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Paula Radcliffe bids farewell in emotional London Marathon


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Paula Radcliffe bids farewell in emotional London Marathon

[UPDATE-1] Women’s world record holder Paula Radcliffe made her final appearance in a competitive race at the London Marathon on Sunday.

The 41-year-old Briton, who has won the women’s race three times, was willed on to an emotional finish by thousands of spectators who had lined the streets to witness her final race.

Radcliffe chose not to compete with the elite athletes as in previous years, but still finished with a respectable time of 2:36.55, a time inside the qualifying standard for next year’s Rio Olympics.

“Down the last mile I thought, ‘I don’t care about the time’. I just wanted to thank as many people as I could,” she said to the BBC after crossing the line. “You can’t come and not give an honest effort.

“But I went off too fast – from then on it got more and more emotional. There was a big sign at Embankment saying ‘we will miss you’, but it won’t be as much as I will miss you.

“It was so loud, my ears were ringing. It was just amazing the whole way round. All the way along, there were so many people giving me encouragement.”

During her career, Radcliffe claimed a hat trick of titles in London and New York, and gold at the world championships and the world cross-country championships.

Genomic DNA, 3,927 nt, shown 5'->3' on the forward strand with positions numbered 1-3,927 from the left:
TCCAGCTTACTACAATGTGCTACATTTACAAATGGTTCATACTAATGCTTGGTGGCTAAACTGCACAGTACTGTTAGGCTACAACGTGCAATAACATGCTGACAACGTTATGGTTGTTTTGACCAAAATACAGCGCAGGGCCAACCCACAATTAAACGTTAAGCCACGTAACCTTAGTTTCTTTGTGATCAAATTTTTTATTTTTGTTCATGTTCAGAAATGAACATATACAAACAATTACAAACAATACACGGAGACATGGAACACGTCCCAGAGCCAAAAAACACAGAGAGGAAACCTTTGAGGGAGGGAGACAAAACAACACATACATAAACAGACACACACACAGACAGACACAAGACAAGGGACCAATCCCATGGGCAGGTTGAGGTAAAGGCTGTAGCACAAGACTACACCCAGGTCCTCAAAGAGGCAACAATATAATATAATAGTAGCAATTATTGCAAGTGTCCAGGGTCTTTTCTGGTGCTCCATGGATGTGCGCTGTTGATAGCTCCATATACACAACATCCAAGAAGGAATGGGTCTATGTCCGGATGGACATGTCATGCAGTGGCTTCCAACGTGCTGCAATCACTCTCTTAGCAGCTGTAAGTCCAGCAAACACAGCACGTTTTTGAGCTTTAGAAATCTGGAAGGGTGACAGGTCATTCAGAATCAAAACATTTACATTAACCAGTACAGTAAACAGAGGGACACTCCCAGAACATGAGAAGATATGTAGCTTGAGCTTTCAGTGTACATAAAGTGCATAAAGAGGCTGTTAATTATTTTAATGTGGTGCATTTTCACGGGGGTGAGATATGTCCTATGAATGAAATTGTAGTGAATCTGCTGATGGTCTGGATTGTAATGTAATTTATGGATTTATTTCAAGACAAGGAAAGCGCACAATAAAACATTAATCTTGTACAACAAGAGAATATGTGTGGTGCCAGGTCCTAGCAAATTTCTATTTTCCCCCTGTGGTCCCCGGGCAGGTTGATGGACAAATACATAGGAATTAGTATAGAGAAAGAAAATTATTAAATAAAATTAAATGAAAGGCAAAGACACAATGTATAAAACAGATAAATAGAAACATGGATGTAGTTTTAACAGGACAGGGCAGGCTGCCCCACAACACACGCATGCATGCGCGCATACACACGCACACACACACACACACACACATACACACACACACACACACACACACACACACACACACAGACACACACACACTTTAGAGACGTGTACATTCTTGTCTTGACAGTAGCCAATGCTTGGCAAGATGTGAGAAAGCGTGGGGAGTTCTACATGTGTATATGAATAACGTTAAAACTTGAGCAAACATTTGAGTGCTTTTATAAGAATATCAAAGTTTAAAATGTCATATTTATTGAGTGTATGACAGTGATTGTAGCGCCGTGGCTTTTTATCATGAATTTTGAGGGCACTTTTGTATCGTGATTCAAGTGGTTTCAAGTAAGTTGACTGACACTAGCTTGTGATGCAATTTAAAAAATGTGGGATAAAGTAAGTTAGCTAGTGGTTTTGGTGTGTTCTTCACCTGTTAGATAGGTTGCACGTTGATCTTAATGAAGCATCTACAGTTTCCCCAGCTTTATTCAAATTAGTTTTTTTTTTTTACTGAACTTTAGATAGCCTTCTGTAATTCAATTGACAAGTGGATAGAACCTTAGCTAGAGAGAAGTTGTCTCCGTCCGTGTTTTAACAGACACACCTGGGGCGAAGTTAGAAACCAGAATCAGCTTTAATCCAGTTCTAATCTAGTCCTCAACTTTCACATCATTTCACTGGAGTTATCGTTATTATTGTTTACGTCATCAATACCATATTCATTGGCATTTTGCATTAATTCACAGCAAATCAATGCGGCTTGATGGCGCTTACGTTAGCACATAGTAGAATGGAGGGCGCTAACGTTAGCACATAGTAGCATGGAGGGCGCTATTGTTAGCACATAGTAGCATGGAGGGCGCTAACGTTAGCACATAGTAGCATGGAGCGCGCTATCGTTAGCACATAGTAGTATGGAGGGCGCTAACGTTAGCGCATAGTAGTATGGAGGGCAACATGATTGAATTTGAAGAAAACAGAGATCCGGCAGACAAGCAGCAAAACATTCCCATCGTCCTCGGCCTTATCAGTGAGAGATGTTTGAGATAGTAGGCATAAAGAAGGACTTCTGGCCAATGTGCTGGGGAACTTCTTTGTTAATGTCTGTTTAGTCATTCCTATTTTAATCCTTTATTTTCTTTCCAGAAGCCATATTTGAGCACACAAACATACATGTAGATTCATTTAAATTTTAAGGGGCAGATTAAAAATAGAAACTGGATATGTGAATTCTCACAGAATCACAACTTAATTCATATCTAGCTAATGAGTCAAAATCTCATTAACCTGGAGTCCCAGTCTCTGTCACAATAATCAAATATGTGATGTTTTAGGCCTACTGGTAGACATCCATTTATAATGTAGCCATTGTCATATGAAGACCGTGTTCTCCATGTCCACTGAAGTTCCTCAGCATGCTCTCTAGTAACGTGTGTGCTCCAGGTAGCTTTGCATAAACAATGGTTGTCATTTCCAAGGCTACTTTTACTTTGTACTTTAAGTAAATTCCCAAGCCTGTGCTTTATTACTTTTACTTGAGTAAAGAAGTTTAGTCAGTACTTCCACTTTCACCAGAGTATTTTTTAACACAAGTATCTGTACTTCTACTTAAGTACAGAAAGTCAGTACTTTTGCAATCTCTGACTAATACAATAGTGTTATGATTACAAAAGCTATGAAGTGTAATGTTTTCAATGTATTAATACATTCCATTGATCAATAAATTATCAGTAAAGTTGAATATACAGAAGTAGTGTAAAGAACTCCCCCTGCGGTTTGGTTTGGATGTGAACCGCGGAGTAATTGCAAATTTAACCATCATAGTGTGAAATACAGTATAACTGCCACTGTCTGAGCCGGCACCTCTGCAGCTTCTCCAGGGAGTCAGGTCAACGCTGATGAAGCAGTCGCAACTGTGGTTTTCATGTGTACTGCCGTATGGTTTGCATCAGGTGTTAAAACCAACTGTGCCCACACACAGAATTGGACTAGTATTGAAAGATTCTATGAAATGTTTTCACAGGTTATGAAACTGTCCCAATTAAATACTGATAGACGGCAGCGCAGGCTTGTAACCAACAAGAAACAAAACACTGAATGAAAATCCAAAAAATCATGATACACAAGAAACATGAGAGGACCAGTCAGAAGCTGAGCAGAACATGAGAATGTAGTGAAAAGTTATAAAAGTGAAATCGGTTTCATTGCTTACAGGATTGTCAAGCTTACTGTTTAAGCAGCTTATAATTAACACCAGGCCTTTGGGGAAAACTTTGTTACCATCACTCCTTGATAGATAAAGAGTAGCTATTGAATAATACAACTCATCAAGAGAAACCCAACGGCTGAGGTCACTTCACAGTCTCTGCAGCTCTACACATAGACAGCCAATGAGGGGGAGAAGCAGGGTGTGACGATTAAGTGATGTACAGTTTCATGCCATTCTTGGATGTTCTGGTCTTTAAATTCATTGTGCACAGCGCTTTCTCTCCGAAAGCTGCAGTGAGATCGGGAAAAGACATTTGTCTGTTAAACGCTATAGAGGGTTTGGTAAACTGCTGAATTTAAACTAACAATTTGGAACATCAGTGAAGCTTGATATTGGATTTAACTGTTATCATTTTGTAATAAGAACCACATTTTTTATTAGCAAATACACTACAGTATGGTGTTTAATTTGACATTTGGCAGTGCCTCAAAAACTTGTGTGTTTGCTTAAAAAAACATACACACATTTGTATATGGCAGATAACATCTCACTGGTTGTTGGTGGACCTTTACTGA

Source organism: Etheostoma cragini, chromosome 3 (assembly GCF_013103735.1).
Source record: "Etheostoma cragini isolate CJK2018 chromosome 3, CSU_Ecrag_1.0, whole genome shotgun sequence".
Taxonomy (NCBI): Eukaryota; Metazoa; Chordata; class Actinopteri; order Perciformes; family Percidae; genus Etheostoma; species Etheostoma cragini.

She also took a hat-trick of titles at the London and New York marathons.

Injury and illness, however, hampered her efforts to add Olympic glory, and indeed her very appearance at the marathon was in doubt after she injured her Achilles in the build up to the race.

“I came into this race totally unprepared and hoped the magic of the London Marathon would help me and I’m sure it did,” Radcliffe said of her decision to start with the 38,000 club runners.

“It’s something about London. I nearly lost it at Birdcage Walk but the crowds bowled me over, I wanted it to last forever. It was so special, I’m really going to miss it.”

Elsewhere, Kenyan Eliud Kipchoge finished in 2:04.42 to win the men’s race, while compatriot Wilson Kipsang came second 0.05 seconds later. Dennis Kimetto completed the podium with a 2:05.50.

Ethiopia’s Tigist Tufa won the women’s race in a time of 2:23.22 while Kenya’s Mary Keitany finished in second in a time of 2:23.40 and Ethiopia’s Tirfi Tsegaye finished third with a 2:23.41.

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